By Shannon Youell
Does your church have a vision of multiplying? More often than not, we find ourselves (wishfully, on the back burners of our minds) thinking that planting a church would be great, but we don’t have any intentionality towards it. Yet Jesus called us to be “senders” from within to with-out. Unless we begin to examine why we should plant outwards, we will never cultivate the ethos of multiplication as part of our discipleship process within.
Some Tough Questions
So though we say we are called on mission with God, we often find ourselves asking: Why plant? Doesn’t that just diminish what we already have? Won’t it stretch our limited resources beyond sustainability? What is our mission anyways and to whom should our missional focus be toward? Are we here for sake of maintaining the local church or for the community—the parish that is all around us? Does God place us in particular places to be His proclaimers of the gospel of the Kingdom of God?
These are questions worth spending time wrestling over. Often we can’t imagine our church even imagining planting a new church community that might “compete” with what faithful practices we engage in. Yet statistically, new churches actually renew community interest to those who are de-churched or unchurched and brings renewed excitement to our existing congregations as they partner in new life. Because after a while, folk in our communities don’t even notice our presence anymore. A new church can generate curiosity in a community.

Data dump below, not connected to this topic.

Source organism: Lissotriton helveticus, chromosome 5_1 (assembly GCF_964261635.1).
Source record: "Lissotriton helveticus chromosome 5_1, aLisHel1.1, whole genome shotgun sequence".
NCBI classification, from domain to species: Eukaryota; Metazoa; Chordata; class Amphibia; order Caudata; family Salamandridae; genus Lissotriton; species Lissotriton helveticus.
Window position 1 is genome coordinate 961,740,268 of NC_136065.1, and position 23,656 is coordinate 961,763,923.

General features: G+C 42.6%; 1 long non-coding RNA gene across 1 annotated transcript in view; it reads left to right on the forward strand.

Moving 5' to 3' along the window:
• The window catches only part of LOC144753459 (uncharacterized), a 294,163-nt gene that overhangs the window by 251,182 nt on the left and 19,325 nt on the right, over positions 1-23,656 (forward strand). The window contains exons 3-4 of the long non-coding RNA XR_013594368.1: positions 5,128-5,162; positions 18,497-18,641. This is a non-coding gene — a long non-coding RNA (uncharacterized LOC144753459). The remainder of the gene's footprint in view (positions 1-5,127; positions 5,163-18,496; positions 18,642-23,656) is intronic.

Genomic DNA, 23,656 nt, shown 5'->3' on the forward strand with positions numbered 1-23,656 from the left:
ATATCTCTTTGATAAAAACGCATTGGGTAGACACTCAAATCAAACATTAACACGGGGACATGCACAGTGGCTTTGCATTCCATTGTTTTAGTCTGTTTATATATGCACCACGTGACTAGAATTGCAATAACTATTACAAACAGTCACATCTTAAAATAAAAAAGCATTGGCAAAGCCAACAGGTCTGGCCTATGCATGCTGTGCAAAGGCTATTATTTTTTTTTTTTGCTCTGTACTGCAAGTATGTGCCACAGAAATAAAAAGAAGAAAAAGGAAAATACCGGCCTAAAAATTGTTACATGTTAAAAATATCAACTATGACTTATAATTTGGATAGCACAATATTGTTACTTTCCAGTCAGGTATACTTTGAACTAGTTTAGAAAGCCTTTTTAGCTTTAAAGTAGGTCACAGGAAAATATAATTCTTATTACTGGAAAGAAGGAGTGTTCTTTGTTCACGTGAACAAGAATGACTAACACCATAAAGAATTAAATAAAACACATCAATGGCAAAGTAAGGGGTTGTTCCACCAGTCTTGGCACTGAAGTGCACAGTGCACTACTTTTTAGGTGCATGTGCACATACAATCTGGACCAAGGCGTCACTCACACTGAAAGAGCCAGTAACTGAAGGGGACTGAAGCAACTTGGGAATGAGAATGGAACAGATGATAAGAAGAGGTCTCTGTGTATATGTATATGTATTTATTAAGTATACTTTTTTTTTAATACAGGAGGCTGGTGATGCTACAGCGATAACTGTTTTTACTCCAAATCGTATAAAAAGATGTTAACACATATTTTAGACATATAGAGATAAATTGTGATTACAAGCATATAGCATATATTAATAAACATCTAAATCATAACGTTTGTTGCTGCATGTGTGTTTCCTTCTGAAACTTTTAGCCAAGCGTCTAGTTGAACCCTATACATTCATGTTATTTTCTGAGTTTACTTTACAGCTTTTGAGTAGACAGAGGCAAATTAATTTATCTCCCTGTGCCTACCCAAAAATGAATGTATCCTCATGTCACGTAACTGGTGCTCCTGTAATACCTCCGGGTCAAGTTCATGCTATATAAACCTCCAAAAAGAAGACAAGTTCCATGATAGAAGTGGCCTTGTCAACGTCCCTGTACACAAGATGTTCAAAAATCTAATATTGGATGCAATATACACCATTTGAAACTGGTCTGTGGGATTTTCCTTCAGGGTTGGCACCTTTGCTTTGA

Recently our local news carried a story about a large household products store closing out and a new Save-On Foods grocery moving in. There were some reactionary expressions from established independent grocers that this large chain will ‘steal’ their customer base and eventually squeeze them out. Just this year a new grocery store opened and another announced they would be the anchor in a new commercial development, so a third mega store seemed overkill. Yet after a few days of reflection some of those same grocers spoke positively and welcoming of the new stores. It causes their customers to take another look around at what their shopping needs are and they shift to that which meets their needs or become more loyal to where they already shop.
Just within the last few weeks a new church plant launched in my smallish, yet rapidly growing community on Vancouver Island. Their first Sunday saw eight hundred people come out to two services. Some initial reactions are that this new, more dynamic expression of gathering together will “steal” some folk from the already established and numerically struggling churches.
Yet a renewed interest in seeking God can actually benefit the existing churches. As curious already-Christians and not-yet-believers explore the new plant, some will stay, some return to whence they came, and others, who taste and see that the Lord is good, will discover places where they find belonging. Often that is in the new plant, but frequently they begin to explore the other area churches until they find their place of home and faith.
Multiplication or Cloning?